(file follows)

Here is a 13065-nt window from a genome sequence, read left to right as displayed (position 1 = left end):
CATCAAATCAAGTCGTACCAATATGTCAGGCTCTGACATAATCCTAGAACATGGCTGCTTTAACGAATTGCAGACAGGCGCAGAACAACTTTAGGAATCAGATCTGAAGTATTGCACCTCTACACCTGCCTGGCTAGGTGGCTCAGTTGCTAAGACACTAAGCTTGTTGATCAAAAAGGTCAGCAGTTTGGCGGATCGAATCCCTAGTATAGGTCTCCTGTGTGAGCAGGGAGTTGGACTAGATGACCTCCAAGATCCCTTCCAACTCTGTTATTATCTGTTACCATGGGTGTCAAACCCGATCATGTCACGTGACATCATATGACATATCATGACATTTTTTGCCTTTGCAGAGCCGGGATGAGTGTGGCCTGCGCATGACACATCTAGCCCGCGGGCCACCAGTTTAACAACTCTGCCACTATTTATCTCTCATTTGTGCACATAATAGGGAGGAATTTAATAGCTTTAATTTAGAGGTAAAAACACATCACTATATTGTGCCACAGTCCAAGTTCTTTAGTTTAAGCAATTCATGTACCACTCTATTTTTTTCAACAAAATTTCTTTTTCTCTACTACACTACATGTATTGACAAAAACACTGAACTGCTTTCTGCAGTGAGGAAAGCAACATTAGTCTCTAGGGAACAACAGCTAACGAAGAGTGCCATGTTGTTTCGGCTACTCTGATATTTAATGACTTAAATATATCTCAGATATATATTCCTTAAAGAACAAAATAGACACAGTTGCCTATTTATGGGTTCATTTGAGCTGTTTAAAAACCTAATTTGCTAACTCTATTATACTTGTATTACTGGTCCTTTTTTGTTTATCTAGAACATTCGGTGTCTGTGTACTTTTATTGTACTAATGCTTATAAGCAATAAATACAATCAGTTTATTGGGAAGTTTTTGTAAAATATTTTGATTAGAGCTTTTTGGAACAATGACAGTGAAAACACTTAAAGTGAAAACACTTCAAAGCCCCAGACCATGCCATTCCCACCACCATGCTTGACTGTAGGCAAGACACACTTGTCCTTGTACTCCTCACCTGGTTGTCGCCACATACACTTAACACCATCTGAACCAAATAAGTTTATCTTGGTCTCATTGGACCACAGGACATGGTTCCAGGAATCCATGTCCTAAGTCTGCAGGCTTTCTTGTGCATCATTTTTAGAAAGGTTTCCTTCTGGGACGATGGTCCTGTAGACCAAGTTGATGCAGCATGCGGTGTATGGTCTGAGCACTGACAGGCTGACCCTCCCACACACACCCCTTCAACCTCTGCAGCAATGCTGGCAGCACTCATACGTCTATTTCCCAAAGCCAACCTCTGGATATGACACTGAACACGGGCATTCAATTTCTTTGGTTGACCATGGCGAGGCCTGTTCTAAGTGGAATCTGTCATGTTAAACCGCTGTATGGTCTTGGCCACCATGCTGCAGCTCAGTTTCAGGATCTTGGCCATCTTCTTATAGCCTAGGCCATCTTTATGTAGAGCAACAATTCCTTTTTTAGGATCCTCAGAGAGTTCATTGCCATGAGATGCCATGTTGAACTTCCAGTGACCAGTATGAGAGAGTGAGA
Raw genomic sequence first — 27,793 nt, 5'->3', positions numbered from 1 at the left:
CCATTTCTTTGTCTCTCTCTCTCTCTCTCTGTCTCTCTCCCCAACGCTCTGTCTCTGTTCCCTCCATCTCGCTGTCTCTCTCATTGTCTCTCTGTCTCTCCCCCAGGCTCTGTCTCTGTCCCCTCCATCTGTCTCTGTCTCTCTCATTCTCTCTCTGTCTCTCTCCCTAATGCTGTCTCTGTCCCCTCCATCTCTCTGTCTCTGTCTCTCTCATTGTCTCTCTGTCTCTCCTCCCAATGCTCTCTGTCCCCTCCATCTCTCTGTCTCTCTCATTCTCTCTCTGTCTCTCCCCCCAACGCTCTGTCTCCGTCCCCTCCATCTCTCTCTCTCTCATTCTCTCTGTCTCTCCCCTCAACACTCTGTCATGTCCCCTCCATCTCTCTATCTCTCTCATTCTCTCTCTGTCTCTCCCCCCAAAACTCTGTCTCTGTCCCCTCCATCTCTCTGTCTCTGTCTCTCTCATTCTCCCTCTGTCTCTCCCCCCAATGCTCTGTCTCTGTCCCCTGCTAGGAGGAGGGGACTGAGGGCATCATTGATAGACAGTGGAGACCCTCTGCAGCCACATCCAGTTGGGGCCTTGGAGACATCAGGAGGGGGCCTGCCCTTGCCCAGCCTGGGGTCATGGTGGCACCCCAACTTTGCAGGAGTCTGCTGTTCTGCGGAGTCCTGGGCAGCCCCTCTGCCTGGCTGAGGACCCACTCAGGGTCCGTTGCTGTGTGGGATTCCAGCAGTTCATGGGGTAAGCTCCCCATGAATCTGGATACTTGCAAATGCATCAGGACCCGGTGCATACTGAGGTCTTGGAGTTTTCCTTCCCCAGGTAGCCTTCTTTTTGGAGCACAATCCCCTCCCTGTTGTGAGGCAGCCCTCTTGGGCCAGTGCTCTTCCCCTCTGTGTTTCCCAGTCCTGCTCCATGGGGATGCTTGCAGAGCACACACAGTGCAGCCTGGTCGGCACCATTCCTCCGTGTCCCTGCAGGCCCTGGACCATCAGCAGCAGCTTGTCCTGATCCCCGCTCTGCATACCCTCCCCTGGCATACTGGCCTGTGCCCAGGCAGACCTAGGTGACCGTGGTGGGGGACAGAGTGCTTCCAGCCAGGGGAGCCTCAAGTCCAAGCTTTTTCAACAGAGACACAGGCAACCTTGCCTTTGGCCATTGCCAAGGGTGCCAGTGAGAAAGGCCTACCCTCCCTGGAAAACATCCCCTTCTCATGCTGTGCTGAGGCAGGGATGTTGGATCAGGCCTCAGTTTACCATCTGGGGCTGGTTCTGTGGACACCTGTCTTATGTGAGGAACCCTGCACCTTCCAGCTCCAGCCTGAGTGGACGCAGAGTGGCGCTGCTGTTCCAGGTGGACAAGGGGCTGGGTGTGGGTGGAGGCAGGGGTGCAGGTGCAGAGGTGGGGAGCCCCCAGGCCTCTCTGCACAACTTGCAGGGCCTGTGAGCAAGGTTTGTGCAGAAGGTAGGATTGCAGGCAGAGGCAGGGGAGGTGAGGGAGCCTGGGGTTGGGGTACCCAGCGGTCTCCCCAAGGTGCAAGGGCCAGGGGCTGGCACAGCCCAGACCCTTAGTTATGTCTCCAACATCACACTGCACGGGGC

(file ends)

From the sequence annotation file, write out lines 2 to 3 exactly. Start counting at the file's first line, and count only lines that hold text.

CATCAAATCAAGTCGTACCAATATGTCAGGCTCTGACATAATCCTAGAACATGGCTGCTTTAACGAATTGCAGACAGGCGCAGAACAACTTTAGGAATCAGATCTGAAGTATTGCACCTCTACACCTGCCTGGCTAGGTGGCTCAGTTGCTAAGACACTAAGCTTGTTGATCAAAAAGGTCAGCAGTTTGGCGGATCGAATCCCTAGTATAGGTCTCCTGTGTGAGCAGGGAGTTGGACTAGATGACCTCCAAGATCCCTTCCAACTCTGTTATTATCTGTTACCATGGGTGTCAAACCCGATCATGTCACGTGACATCATATGACATATCATGACATTTTTTGCCTTTGCAGAGCCGGGATGAGTGTGGCCTGCGCATGACACATCTAGCCCGCGGGCCACCAGTTTAACAACTCTGCCACTATTTATCTCTCATTTGTGCACATAATAGGGAGGAATTTAATAGCTTTAATTTAGAGGTAAAAACACATCACTATATTGTGCCACAGTCCAAGTTCTTTAGTTTAAGCAATTCATGTACCACTCTATTTTTTTCAACAAAATTTCTTTTTCTCTACTACACTACATGTATTGACAAAAACACTGAACTGCTTTCTGCAGTGAGGAAAGCAACATTAGTCTCTAGGGAACAACAGCTAACGAAGAGTGCCATGTTGTTTCGGCTACTCTGATATTTAATGACTTAAATATATCTCAGATATATATTCCTTAAAGAACAAAATAGACACAGTTGCCTATTTATGGGTTCATTTGAGCTGTTTAAAAACCTAATTTGCTAACTCTATTATACTTGTATTACTGGTCCTTTTTTGTTTATCTAGAACATTCGGTGTCTGTGTACTTTTATTGTACTAATGCTTATAAGCAATAAATACAATCAGTTTATTGGGAAGTTTTTGTAAAATATTTTGATTAGAGCTTTTTGGAACAATGACAGTGAAAACACTTAAAGTGAAAACACTTCAAAGCCCCAGACCATGCCATTCCCACCACCATGCTTGACTGTAGGCAAGACACACTTGTCCTTGTACTCCTCACCTGGTTGTCGCCACATACACTTAACACCATCTGAACCAAATAAGTTTATCTTGGTCTCATTGGACCACAGGACATGGTTCCAGGAATCCATGTCCTAAGTCTGCAGGCTTTCTTGTGCATCATTTTTAGAAAGGTTTCCTTCTGGGACGATGGTCCTGTAGACCAAGTTGATGCAGCATGCGGTGTATGGTCTGAGCACTGACAGGCTGACCCTCCCACACACACCCCTTCAACCTCTGCAGCAATGCTGGCAGCACTCATACGTCTATTTCCCAAAGCCAACCTCTGGATATGACACTGAACACGGGCATTCAATTTCTTTGGTTGACCATGGCGAGGCCTGTTCTAAGTGGAATCTGTCATGTTAAACCGCTGTATGGTCTTGGCCACCATGCTGCAGCTCAGTTTCAGGATCTTGGCCATCTTCTTATAGCCTAGGCCATCTTTATGTAGAGCAACAATTCCTTTTTTAGGATCCTCAGAGAGTTCATTGCCATGAGATGCCATGTTGAACTTCCAGTGACCAGTATGAGAGAGTGAGA
Raw genomic sequence first — 27,793 nt, 5'->3', positions numbered from 1 at the left: